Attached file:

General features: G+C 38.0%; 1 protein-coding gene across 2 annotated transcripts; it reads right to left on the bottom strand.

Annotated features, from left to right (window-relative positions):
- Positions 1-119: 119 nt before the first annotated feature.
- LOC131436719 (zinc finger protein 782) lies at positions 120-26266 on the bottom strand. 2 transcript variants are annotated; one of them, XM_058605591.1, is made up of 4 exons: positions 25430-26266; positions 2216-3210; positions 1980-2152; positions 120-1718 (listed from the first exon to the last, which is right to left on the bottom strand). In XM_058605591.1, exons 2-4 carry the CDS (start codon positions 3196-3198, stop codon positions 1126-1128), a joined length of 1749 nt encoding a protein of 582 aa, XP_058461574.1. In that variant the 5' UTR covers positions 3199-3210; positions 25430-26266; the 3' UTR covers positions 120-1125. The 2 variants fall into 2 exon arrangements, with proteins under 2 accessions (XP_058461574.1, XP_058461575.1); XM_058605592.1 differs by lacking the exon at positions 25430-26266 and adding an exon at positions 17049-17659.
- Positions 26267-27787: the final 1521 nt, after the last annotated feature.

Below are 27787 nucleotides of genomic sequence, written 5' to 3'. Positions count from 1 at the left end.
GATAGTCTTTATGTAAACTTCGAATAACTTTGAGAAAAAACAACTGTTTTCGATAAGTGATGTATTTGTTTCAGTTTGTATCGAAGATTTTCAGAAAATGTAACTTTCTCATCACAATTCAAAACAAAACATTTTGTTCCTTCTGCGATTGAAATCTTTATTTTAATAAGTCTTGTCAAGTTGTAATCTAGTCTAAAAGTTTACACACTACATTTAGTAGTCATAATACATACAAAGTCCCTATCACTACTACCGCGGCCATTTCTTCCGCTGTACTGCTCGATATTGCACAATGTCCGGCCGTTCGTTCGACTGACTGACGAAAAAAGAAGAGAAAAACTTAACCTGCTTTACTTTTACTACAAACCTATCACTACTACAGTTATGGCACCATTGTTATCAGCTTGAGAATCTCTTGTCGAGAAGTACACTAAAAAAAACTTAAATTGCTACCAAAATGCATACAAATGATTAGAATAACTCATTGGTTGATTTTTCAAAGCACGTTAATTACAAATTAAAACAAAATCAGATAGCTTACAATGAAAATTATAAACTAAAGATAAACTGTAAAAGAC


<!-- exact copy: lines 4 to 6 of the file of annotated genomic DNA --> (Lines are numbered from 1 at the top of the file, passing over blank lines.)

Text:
- LOC131436719 (zinc finger protein 782) lies at positions 120-26266 on the bottom strand. 2 transcript variants are annotated; one of them, XM_058605591.1, is made up of 4 exons: positions 25430-26266; positions 2216-3210; positions 1980-2152; positions 120-1718 (listed from the first exon to the last, which is right to left on the bottom strand). In XM_058605591.1, exons 2-4 carry the CDS (start codon positions 3196-3198, stop codon positions 1126-1128), a joined length of 1749 nt encoding a protein of 582 aa, XP_058461574.1. In that variant the 5' UTR covers positions 3199-3210; positions 25430-26266; the 3' UTR covers positions 120-1125. The 2 variants fall into 2 exon arrangements, with proteins under 2 accessions (XP_058461574.1, XP_058461575.1); XM_058605592.1 differs by lacking the exon at positions 25430-26266 and adding an exon at positions 17049-17659.
- Positions 26267-27787: the final 1521 nt, after the last annotated feature.

Below are 27787 nucleotides of genomic sequence, written 5' to 3'. Positions count from 1 at the left end.